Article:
Share this:Click to share on Twitter (Opens in new window)Click to share on Facebook (Opens in new window)RelatedTint being stripped from Cops’ vehiclesAugust 30, 2017In “Local News”Was another person in ACP Balram Persaud’s vehicle at time of accident?February 25, 2016In “latest news”Ranks not allowed to confiscate documents – Traffic ChiefJune 6, 2016In “latest news” Twenty-two police officers fresh out of Police College, will spend an additional two weeks in training before becoming full-fledged traffic officers.Traffic Chief Deon Moore (second left) with new traffic ranksTraffic Chief Deon Moore said that the exercise was to bolster discipline and tolerance by traffic ranks as they carry out their duties in public. “We took a decision even though they would have graduated from the college, there is still need for them to have specialised training,” Moore explained.The Traffic Chief reiterated that “traffic ranks are not permitted to take away persons documents as a means of using that to get them to go to the station”.“We have recognised that there is a need for training especially in the Traffic Department to boost the level of discipline, the level of tolerance displayed by traffic ranks,” Moore said.Along with the 22 officers an additional four ranks from within the force will be attending the course, bringing the total to 26 traffic officers. The training will seek to improve the ranks public communication skills, improve their directional signals while executing their duties and how to identify and address offences.“Our aim is to ensure that we have a better approach a better quality of service that we offer to members of the public in the filtering of traffic,” the Traffic Chief said.The programme will be conducted by officers of Traffic Headquarters and external facilitators such as retired Traffic Chief and Senior Superintendent Cedrick Boston.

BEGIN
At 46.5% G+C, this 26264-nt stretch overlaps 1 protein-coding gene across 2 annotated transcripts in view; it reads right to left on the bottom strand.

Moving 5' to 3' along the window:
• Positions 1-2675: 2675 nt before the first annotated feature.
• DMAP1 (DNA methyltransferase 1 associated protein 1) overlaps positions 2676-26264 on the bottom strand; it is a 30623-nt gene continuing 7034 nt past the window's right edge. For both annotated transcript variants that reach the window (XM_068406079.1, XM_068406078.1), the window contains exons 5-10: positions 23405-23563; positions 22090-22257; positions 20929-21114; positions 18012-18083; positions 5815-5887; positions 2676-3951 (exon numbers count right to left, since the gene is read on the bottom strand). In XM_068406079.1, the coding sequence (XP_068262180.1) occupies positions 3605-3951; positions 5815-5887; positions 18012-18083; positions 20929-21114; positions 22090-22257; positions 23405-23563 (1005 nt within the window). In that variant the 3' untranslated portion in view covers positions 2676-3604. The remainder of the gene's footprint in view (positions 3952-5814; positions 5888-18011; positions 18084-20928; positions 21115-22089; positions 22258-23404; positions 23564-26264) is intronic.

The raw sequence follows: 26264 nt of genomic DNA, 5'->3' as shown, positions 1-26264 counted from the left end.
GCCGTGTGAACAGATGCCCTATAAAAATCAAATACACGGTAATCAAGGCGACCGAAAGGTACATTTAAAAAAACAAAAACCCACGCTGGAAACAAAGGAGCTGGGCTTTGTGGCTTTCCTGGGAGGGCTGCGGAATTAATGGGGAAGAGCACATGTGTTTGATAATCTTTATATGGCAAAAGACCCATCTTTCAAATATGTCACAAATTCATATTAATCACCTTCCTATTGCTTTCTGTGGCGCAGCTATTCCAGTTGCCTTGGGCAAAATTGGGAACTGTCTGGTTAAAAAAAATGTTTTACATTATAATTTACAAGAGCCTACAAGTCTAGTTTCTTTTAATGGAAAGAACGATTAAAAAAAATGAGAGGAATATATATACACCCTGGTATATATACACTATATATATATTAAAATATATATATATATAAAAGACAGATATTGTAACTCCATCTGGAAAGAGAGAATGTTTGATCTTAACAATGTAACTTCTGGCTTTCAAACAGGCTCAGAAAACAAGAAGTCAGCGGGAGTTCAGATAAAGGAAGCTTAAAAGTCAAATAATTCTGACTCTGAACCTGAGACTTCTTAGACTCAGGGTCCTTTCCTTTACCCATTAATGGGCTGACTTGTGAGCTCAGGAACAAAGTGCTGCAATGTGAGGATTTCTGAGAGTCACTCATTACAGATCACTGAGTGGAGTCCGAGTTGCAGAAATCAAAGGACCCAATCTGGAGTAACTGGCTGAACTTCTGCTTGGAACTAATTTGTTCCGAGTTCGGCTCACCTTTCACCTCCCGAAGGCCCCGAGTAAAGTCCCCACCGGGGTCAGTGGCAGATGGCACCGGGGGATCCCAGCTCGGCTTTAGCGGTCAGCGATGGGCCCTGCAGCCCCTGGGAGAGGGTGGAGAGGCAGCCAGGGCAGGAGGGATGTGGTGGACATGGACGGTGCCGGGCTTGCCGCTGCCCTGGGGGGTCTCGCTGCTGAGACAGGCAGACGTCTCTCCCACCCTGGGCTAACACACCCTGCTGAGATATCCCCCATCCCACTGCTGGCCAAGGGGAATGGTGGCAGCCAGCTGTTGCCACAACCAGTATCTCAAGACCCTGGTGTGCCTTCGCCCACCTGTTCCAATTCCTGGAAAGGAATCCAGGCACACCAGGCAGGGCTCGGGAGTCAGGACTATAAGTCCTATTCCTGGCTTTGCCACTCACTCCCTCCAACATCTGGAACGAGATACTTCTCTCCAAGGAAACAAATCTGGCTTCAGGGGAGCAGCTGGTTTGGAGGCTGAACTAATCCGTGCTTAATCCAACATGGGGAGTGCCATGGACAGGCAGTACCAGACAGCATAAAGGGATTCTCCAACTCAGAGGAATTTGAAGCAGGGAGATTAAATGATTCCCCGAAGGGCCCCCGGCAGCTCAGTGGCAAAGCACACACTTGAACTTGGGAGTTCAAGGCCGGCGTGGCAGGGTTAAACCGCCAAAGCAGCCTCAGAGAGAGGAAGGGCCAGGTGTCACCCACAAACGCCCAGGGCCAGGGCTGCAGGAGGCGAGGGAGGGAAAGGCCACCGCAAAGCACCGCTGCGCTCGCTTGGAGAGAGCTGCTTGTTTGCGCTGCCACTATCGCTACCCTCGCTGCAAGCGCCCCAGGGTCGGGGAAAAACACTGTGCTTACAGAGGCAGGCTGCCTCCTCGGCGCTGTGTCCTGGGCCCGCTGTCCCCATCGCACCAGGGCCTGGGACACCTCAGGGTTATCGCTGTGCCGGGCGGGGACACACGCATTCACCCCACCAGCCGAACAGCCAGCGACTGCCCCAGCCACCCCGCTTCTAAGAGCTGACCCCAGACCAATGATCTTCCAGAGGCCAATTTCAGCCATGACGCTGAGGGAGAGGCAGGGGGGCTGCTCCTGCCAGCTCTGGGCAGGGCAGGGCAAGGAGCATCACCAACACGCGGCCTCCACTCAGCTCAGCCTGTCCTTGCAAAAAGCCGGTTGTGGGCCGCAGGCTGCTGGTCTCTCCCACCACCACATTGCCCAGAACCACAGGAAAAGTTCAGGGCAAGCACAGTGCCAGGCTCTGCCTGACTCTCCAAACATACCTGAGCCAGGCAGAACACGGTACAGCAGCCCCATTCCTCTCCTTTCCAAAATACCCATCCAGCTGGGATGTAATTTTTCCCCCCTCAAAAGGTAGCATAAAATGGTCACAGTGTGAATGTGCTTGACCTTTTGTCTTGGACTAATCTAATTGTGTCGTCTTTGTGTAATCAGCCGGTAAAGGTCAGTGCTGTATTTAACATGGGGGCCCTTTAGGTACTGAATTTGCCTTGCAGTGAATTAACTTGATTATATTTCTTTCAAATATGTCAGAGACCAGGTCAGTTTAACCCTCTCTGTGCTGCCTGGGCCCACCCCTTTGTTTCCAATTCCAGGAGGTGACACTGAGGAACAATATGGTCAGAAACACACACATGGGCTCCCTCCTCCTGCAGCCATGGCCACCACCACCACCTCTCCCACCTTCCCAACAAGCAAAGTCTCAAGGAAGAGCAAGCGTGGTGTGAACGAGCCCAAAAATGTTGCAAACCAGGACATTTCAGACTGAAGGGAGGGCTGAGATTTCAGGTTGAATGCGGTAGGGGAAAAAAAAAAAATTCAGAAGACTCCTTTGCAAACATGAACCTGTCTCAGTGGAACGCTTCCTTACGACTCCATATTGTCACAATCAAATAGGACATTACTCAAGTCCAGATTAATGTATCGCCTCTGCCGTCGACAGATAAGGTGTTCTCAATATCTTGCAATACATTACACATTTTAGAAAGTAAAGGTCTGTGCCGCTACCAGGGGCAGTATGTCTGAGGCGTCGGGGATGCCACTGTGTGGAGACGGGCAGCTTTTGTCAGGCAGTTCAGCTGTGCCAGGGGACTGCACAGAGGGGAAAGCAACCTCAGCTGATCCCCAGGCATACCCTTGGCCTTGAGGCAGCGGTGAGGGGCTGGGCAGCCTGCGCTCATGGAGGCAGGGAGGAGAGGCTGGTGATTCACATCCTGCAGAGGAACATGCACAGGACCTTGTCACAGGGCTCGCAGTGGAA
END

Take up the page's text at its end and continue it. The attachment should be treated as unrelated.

Email Address* Essential workers, who range from grocery store clerks to teachers, make an average of about $56,000 a year. An affordable rent is defined as no more than 30 percent of gross income, or approximately $1,400 a month for those workers.Of course, about half of the city’s rental units are rent-stabilized, which economists say distorts the city’s rental market and makes market-rate housing more expensive. Turnover and vacancy rates for the city’s 900,000-plus rent-regulated units tend to be very low, and evidence suggests those rates haven’t increased as much during the pandemic as they have for market-rate units.In January, the median monthly asking rent in Manhattan was $2,750, a 15.5 percent drop from a year earlier and the largest year-over-year decline since 2010. Brooklyn and Queens median rents each had record decreases as well, falling by 8.6 percent to $2,395 and $2,000, respectively.[NYT] — Sasha JonesContact Sasha Jones Share via Shortlink From mid-March to the end of 2020, only 11,690 units citywide were affordable to essential workers (iStock)Rents have fallen across the city, but most market-rate apartments are still out of reach for essential workers.From mid-March to the end of 2020, only 11,690 units citywide were affordable to essential workers — 40 percent more than during the same period the year prior, but still a pittance, according to a StreetEasy study reported by the New York Times.The apartments represented just 4 percent of the city’s market-rate rental inventory.“It sounds like a really compelling stat,” StreetEasy economist Nancy Wu told the Times of the 40 percent increase. “But at the end of the day, about 96 percent of apartments on StreetEasy are still unaffordable to them.”Read more2021 poised to be good year for townhouse salesManhattan’s luxury market sees best week since 2016Manhattan and Brooklyn renters sign leases in record numbers Share on FacebookShare on TwitterShare on LinkedinShare via Email Share via Shortlink Message* Tags Full Name* Home Pricesrent regulationRental MarketResidential Real EstateStreetEasy